COLUMBUS, Ohio (WCMH) — Dozens of advocates, ranging from daycare owners and parents to students to formerly incarcerated residents, made their voices heard at the Ohio Statehouse on Tuesday, telling lawmakers what they want to see in the state’s $96 billion budget.   

Advocates like Jeanna Kenney of Building Freedom Ohio said she is pushing for things like changes to systems for Ohio’s formerly incarcerated.

“Once somebody’s done their time, they come home, they should be able to live and get the job that they want,” Kenney said.

Building Freedom Ohio hopes the budget puts an end to some of what they call “collateral sanctions,” which is when, for example, a formerly incarcerated person cannot get a job or house because they have to check a box saying they’re a former felon.

“If you’re felony impacted or coming home after being in prison for a long time, you deserve to have the same type of opportunities we do,” Kenney said. “If they are changed.”

Right now, the budget puts $21 million toward the Department of Mental Health and Addiction Services, specifically for criminal justice services.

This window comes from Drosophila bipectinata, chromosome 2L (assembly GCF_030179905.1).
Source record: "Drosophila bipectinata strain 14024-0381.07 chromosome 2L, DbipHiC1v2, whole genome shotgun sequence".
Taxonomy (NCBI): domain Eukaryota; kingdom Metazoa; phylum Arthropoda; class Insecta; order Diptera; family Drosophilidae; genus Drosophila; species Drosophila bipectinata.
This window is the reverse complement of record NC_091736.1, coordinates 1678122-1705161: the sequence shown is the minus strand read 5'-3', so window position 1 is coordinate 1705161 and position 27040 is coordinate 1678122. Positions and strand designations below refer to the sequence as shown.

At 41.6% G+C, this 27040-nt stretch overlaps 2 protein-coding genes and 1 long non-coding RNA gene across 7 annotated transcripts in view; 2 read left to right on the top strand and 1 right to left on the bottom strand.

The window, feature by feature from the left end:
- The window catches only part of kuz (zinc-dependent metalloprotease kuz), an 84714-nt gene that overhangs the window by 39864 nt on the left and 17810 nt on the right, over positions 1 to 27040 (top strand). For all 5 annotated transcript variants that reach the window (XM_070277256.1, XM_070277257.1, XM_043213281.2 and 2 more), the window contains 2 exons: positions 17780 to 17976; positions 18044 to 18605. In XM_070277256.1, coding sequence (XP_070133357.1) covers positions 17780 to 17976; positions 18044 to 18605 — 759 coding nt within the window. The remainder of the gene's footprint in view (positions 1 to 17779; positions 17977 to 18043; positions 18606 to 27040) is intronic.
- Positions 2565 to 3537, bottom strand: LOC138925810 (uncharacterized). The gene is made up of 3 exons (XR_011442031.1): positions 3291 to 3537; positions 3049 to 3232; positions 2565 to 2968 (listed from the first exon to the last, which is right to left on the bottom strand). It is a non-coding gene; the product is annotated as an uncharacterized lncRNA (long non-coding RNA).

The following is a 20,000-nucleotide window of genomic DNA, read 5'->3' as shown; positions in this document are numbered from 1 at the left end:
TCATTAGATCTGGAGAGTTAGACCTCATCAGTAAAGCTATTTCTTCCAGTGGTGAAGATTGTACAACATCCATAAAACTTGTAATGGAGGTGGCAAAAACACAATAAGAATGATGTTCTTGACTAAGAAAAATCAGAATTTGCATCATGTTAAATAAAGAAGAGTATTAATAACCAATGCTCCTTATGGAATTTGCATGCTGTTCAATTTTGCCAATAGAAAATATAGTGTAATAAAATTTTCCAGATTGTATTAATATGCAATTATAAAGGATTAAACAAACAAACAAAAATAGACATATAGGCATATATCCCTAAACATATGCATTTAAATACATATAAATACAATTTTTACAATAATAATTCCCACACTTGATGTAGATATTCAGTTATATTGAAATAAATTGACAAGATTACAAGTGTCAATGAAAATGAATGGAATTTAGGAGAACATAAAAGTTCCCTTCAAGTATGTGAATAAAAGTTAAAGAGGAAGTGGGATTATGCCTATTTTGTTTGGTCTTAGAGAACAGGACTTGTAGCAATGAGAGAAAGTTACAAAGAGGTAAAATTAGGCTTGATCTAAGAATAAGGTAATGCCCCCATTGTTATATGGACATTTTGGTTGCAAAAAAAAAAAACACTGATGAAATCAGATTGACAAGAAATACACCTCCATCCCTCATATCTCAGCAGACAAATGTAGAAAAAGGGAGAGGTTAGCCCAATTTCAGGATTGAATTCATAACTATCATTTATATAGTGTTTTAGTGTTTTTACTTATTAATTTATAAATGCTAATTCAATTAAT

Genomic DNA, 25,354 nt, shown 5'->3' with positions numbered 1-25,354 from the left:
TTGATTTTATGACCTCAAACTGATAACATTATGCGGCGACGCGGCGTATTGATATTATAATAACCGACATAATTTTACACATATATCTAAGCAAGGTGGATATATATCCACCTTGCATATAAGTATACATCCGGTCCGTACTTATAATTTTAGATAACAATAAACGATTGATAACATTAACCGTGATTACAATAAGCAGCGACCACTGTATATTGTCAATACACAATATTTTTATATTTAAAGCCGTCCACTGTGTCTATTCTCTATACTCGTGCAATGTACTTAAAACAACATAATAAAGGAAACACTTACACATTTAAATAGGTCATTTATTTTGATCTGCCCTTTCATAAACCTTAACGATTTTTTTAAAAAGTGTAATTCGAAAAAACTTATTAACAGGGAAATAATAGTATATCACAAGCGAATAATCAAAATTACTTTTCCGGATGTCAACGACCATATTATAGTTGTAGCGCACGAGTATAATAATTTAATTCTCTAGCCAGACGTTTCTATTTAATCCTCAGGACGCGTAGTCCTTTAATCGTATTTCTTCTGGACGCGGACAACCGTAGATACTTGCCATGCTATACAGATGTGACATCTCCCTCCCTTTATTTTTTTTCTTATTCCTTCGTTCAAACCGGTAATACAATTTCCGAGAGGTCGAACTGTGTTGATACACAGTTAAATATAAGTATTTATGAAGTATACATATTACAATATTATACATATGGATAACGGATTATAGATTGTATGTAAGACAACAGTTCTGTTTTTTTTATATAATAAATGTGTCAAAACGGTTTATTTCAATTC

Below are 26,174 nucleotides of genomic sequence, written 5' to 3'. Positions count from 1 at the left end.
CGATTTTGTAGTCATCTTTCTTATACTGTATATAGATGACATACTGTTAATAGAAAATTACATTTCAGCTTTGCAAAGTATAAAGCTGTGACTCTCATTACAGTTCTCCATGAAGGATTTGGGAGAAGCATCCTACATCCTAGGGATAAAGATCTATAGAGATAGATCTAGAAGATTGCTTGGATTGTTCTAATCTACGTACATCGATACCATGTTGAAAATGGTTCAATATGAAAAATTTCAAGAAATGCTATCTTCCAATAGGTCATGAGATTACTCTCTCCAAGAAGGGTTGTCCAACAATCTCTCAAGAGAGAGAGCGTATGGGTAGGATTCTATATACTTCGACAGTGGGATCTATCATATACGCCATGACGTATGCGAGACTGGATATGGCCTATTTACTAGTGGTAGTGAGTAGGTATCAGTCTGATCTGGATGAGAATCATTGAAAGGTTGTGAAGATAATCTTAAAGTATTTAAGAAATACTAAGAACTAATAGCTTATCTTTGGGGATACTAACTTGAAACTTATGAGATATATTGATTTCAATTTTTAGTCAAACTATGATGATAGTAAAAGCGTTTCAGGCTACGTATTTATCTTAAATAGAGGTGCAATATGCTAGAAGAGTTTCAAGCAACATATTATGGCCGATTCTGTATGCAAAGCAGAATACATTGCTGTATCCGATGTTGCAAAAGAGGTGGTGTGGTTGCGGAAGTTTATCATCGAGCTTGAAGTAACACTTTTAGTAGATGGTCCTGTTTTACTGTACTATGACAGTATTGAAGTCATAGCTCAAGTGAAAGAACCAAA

“Mental health is a big issue,” Kenney said. “Especially for those coming out of the incarceration system.”

Gov. Mike DeWine said previously that providing mental health resources for formerly incarcerated people is imperative.

Advocates also gathered to ask lawmakers to consider Medicaid reimbursements for doula services.

“For a Medicaid reimbursement rate, we are at least asking for $1,000 per birth, for all of the things doulas do client to client, that is the minimum we are asking for,” Executive Director of the Blaq Birth Circle Jamaica Gilliam said.

There is bipartisan doula legislation moving through the Statehouse and Gilliam said that gives her hope that they can accomplish their goals.

“If it’s not an absolute no, it can be an absolute yes,” Gilliam said.

The Ohio Senate is accepting amendments to the budget this week, before adopting and passing its version and sending it back to the House. The budget is due July 1.